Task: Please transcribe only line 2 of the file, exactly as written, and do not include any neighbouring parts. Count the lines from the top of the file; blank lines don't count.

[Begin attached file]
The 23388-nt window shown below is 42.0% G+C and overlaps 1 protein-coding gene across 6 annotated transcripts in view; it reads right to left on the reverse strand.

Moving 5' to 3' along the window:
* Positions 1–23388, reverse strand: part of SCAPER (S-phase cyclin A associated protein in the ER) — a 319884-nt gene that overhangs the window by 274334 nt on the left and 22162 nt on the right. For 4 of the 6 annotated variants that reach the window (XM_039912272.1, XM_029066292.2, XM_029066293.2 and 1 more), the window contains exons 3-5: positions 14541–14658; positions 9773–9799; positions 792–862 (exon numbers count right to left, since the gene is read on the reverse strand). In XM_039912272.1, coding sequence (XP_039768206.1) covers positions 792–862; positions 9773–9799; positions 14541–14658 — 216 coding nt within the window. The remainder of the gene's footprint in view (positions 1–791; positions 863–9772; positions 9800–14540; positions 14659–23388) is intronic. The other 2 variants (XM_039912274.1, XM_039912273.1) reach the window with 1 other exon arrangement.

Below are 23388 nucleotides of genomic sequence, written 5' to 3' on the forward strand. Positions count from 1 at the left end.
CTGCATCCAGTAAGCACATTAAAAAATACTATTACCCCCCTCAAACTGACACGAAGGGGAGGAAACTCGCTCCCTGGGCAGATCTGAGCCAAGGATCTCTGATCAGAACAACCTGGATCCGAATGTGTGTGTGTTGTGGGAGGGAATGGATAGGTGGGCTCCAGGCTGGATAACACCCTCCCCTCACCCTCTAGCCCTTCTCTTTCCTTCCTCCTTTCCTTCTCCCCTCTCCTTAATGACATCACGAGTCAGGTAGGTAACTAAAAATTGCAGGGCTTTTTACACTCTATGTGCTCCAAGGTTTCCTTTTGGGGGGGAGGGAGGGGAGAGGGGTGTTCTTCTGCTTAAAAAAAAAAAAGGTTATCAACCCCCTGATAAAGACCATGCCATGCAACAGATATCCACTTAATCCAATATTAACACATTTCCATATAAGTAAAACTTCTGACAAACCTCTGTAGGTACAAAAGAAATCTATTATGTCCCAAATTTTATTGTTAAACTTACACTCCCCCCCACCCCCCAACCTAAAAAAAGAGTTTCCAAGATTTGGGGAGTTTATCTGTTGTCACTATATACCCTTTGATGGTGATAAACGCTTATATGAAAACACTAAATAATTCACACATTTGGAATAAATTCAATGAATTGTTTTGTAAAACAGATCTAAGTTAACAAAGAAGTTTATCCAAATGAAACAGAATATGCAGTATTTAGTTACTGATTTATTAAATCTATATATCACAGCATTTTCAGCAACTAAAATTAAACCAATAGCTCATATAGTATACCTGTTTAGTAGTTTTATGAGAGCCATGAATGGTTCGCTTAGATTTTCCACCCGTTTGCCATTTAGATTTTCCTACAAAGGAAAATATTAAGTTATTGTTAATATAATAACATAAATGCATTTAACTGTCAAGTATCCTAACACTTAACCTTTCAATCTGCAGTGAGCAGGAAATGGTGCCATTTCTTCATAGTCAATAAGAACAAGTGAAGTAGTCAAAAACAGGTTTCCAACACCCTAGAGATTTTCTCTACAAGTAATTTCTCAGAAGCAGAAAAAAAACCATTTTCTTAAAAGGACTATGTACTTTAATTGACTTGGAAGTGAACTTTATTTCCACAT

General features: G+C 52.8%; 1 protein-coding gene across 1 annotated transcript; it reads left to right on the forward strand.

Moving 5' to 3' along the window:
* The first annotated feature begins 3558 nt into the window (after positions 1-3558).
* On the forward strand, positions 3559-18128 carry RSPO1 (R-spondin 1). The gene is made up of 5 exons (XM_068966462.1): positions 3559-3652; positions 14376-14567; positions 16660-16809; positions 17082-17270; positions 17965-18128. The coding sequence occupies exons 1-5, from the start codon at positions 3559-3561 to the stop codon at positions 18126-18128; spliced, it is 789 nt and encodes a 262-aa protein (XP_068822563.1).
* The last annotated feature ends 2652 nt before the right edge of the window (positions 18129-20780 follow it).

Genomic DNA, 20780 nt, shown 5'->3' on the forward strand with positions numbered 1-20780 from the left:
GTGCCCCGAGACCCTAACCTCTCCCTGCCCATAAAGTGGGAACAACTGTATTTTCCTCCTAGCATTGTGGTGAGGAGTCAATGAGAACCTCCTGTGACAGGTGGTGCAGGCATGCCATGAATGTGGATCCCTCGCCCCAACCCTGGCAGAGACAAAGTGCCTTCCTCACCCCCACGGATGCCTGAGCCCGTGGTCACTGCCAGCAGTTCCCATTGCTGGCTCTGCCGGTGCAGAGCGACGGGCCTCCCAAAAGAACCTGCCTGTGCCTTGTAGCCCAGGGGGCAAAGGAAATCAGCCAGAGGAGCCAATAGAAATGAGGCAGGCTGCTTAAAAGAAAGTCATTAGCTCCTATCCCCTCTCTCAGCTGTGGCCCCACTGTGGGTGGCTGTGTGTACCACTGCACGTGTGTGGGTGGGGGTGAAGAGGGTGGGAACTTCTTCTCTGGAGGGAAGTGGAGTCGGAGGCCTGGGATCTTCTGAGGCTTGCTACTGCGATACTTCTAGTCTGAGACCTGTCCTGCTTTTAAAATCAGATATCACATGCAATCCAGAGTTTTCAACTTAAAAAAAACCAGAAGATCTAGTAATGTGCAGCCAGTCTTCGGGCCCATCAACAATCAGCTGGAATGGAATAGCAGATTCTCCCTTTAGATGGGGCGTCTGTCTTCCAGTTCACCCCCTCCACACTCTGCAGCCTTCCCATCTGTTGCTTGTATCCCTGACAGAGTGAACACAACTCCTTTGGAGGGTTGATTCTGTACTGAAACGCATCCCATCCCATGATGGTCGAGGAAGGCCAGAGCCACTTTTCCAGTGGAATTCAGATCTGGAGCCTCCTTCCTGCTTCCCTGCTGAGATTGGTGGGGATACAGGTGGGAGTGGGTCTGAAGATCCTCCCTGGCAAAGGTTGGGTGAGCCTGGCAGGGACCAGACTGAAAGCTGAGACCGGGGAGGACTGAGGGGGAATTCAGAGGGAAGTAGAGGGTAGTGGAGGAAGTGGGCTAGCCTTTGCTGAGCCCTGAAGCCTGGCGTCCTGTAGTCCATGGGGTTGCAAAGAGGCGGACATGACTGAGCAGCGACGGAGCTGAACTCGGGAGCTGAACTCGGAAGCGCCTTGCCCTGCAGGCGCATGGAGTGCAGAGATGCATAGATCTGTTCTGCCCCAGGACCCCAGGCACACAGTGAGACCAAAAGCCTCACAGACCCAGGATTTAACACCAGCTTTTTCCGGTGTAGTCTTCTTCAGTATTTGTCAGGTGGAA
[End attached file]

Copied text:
Moving 5' to 3' along the window: